October 1, 2012

Upside Stories about Men and Boys

I was feeling a little down. There has been endless news reporting about the recent killings in our community by yet another angry, lost man with a gun. Then, almost simultaneously, two very inspirational articles came across my desk. The positive messages in these stories about good men helping young males really got through, touched my heart, and gave me my optimism back. I'm sharing these articles with the hope they have the same positive impact on you.




The first story describes some of the important and exciting work with high school boys being done by the good men of Boys to Men Mentoring Network  (BTM). In an article on the San Diego News online, BTM co-founder Craig McClain describes what is at the heart of what they do in their school programs for young guys . . . speaking the truth:
We start off our meetings by telling (the boys) the truth about ourselves. Some of us went to prison. Some of us did drugs. There isn’t one thing these boys are thinking about that one of us hasn’t done.

Then we ask them, who wants to go next, and they’ll talk about gangs or drugs or hating their stepfathers. And we’ll say, ‘Is this what you want to do?’ And they’ll say no. We’ll ask about the consequences, and we’ll say, ‘Is this what you want?’ And they’ll say no. Then we’ll say, ‘Well, what do you want to do about it?’ We give them control over their lives.
The article goes on to show us what happens inside these school-based guys' groups as the men create a safe space for the boys to learn to trust, open up, and then decompress about the really hard parts of their lives.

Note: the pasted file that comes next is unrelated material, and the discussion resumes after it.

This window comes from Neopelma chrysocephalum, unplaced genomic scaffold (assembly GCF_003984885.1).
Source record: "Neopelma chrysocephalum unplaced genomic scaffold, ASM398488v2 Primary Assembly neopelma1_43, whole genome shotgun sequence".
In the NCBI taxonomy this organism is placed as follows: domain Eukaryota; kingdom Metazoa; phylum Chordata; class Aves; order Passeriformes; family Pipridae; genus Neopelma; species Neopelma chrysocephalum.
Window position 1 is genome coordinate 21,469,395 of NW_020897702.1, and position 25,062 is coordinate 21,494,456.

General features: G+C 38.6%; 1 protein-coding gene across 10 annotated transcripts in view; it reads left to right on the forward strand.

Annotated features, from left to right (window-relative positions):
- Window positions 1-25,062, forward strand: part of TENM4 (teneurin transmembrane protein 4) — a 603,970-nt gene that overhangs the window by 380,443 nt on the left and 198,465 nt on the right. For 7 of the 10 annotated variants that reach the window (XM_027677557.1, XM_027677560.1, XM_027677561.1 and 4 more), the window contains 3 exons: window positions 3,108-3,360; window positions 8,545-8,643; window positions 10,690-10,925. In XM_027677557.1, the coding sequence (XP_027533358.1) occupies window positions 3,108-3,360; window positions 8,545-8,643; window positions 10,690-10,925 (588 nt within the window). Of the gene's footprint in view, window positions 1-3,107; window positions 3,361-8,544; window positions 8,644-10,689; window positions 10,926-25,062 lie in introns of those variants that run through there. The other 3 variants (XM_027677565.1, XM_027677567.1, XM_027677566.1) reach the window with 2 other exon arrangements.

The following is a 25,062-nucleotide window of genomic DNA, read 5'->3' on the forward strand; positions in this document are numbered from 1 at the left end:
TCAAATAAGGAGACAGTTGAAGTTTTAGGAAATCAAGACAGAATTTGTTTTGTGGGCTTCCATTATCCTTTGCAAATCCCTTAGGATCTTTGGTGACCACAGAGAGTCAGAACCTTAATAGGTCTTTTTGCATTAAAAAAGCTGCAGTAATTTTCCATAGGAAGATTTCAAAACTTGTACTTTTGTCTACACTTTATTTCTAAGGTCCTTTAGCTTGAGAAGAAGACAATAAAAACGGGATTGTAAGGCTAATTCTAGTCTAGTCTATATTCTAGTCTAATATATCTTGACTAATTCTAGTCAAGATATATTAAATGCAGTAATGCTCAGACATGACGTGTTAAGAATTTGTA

You can read the whole article at the San Diego News online.

Boys to Men Mentoring Network centers have sprung up in more than 35 cities in seven countries around the world. Their San Diego area school programs, which started four years ago with one group (and 3 boys who were required to attend), now has between 80 and 90 volunteer male mentors working with almost 400 kids in 10 sites in the San Diego area. Check out the Boys to Men Mentoring Network website for more information.




The second story is from the Camden, New Jersey, CurrierPostOnline.com. It describes a luncheon put on by the Camden County Mentoring Institute, a coalition of mentoring providers, faith-based groups, and government institutions, all coming together to recruit and support volunteer mentors. The article describes some of what three successful men, raised without fathers, said at the luncheon to an audience of almost 200 Camden clergy, community leaders, law enforcement officials, and local residents, all of whom were there to support Camden’s youth.

I love the statement from the Camden Police Chief, Scott Thomson. His father died when he was 9, and in describing his own life he said, "But for the grace of God — and three fat cops who couldn’t catch me — I wouldn’t be here today!” As a career Camden cop, he recently became a mentor to a 9-year-old boy who was blinded by stray gunfire in the city. In his remarks, he described an all too common attitude among young guys in Camden. He remembered a conversation with a young man he had arrested for selling drugs.
“What are you going to do when you’re 21?” Thomson asked.

“I ain’t gonna live that long,” the youth replied.
You can read the whole article at the CurrierPostOnline.com.

Instead of the bad news about lost men and boys, I like hearing the counter-point, upside stories about the power of a man in a boy's life, or how a few men can do so much good in the lives of a bunch of young dudes in a school setting. It gives me hope for the future.

If you know of a similar Man-Making story, please send it along.



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